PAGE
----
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Uncontrolled Diabetes Can Harm Your Teeth

Posted on 20.08.2012 by perfectsmile

Looking after your teeth is vitally important in its own right, since a healthy, attractive smile is vital to boosting your levels of self-confidence. Over and above this, however, is the fact that oral health can be a vital indicator of your general levels of good health, with certain illnesses linked to higher levels of plaque and tooth decay.

Whilst many people now visit their dental clinic in order to have the appearance of their smile transformed, with treatments such as dental implants providing an effective form of teeth replacement which will look completely natural, there’s still a vital health component attached to an appointment at your dentist. Keeping your teeth clean, for example, by having them cleaned by a hygienist and by having your dentist explain exactly what the correct brushing techniques are, will massively reduce the risk of conditions such as decay and gum disease. Most people are aware of this, but what many might not realise is the fact that certain medical conditions can make looking after your teeth that little bit more difficult.

There are different types of diabetes, but the most common is that known as Type 2 diabetes. This mainly effects adults, but is increasingly being seen to be present amongst teenagers and children, particularly if they are overweight or eat a poor diet. One of the key points of diabetes is that it can, in most cases, be controlled by medication, diet and exercise. Often, however, either because they don’t know that they’re suffering from the condition, or because a lack of know-how means they don’t realise exactly how to control it, people will fail to take the correct steps and this can lead to high levels of sugar being present in the blood.

Not only will this cause harm to major organs of the body such as the heart and the kidneys, but it can also exacerbate the chances of gum disease and tooth decay. Many people misunderstand the role which sugar plays in attacking their teeth, thinking that the sugar itself causes the enamel to decay. The truth, however, is that sugar left on the teeth attracts bacteria, and it’s these bacteria which, while feeding on the sugar, produce the acid which eats into the enamel.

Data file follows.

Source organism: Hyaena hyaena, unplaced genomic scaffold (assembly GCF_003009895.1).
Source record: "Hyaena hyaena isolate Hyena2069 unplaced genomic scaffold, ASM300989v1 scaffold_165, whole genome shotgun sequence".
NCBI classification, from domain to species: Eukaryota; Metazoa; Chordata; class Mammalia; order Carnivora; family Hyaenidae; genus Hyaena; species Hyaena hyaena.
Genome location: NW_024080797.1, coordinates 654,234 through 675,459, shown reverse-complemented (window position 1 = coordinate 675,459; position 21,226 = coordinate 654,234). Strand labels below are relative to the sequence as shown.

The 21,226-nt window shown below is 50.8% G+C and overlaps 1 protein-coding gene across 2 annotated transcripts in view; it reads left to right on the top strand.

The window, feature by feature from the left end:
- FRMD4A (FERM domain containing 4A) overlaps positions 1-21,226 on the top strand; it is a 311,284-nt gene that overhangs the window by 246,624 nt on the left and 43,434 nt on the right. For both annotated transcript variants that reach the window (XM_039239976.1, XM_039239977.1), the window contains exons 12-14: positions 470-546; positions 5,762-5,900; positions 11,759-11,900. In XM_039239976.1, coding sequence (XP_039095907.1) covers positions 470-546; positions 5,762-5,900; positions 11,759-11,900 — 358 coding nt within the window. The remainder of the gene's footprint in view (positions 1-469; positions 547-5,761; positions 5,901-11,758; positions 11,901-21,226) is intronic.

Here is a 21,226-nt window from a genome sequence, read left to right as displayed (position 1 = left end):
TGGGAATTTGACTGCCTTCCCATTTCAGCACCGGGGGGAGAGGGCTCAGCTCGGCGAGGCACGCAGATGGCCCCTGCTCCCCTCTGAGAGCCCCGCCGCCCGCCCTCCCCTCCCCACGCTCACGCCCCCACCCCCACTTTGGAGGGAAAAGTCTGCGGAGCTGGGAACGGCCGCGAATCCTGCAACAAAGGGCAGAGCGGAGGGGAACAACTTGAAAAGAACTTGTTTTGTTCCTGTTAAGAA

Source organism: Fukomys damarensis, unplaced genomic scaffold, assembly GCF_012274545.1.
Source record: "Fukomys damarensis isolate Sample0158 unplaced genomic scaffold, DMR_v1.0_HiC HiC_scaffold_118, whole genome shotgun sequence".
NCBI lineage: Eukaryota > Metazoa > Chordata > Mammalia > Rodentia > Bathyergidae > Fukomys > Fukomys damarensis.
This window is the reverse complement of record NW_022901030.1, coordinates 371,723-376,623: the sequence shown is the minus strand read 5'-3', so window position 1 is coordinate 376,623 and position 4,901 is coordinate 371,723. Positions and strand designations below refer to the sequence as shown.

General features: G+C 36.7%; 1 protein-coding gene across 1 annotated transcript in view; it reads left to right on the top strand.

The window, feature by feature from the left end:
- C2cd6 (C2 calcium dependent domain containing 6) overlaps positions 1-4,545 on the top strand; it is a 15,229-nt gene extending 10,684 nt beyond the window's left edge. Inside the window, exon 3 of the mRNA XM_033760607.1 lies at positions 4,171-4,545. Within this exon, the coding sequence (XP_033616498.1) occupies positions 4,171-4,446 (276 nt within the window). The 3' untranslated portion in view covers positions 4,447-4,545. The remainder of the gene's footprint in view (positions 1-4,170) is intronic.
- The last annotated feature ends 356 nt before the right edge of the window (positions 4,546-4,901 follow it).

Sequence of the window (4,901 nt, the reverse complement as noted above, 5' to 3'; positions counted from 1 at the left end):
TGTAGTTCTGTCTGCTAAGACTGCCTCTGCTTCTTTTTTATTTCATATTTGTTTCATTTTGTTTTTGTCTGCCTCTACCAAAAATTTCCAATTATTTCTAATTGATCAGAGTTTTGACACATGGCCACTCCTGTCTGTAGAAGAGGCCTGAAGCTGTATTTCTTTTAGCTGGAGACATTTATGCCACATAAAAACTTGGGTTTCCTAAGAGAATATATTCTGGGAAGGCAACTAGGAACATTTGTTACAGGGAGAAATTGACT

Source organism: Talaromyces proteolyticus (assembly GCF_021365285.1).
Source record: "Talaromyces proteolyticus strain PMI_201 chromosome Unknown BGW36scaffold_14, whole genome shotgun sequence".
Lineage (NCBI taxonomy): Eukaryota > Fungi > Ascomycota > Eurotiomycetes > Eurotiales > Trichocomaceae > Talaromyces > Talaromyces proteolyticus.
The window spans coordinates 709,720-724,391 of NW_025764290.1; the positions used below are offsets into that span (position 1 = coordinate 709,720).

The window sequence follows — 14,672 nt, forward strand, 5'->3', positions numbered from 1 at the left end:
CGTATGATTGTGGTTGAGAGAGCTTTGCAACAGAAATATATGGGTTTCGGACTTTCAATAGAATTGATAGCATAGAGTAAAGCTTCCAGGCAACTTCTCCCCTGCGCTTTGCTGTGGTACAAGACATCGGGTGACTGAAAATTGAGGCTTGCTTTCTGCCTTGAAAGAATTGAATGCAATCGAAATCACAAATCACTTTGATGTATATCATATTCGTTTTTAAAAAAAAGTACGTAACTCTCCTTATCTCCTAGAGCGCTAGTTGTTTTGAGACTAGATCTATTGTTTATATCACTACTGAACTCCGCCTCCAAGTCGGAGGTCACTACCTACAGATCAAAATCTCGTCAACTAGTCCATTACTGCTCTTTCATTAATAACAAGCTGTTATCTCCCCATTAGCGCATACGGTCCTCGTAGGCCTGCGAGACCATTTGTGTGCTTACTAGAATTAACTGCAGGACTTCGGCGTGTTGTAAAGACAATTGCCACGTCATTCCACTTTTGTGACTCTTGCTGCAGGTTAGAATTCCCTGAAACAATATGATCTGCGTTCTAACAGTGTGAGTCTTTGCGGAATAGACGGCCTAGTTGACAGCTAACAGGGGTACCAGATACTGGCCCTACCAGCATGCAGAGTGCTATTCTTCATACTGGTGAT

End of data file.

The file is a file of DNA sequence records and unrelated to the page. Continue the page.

Another side effect of diabetes is that is can cause dry mouth syndrome. What this means is that there is less saliva present in the mouth, and the dryness which takes its place creates an environment in which bacteria will flourish. As well as leading to higher levels of plaque, this can also lead to infections such as mouth ulcers and thrush.

If you do suffer from diabetes, then looking after your teeth and gums becomes a little bit more difficult, but it is still something which the average person should be able to manage. The first and most important step is to visit your dentist regularly, allowing them to spot and treat any problems and conditions before they have a chance to become firmly established. The next step is to maintain your own strict oral hygiene regime, using floss, fluoride toothpaste and the correct kind of toothbrush. Provided you have all these factors in place, and clean your teeth for two or three minutes twice a day, keeping them clean and healthy, even if you suffer from diabetes, should be straightforward.

If you suffer from diabetes, then it’s vital that you go the extra mile to maintain the healthy state of your teeth. If you spot bleeding, swollen gums, bad breath, mouth ulcers and over-sensitive teeth, then tell your dentist about it as soon as you possibly can.

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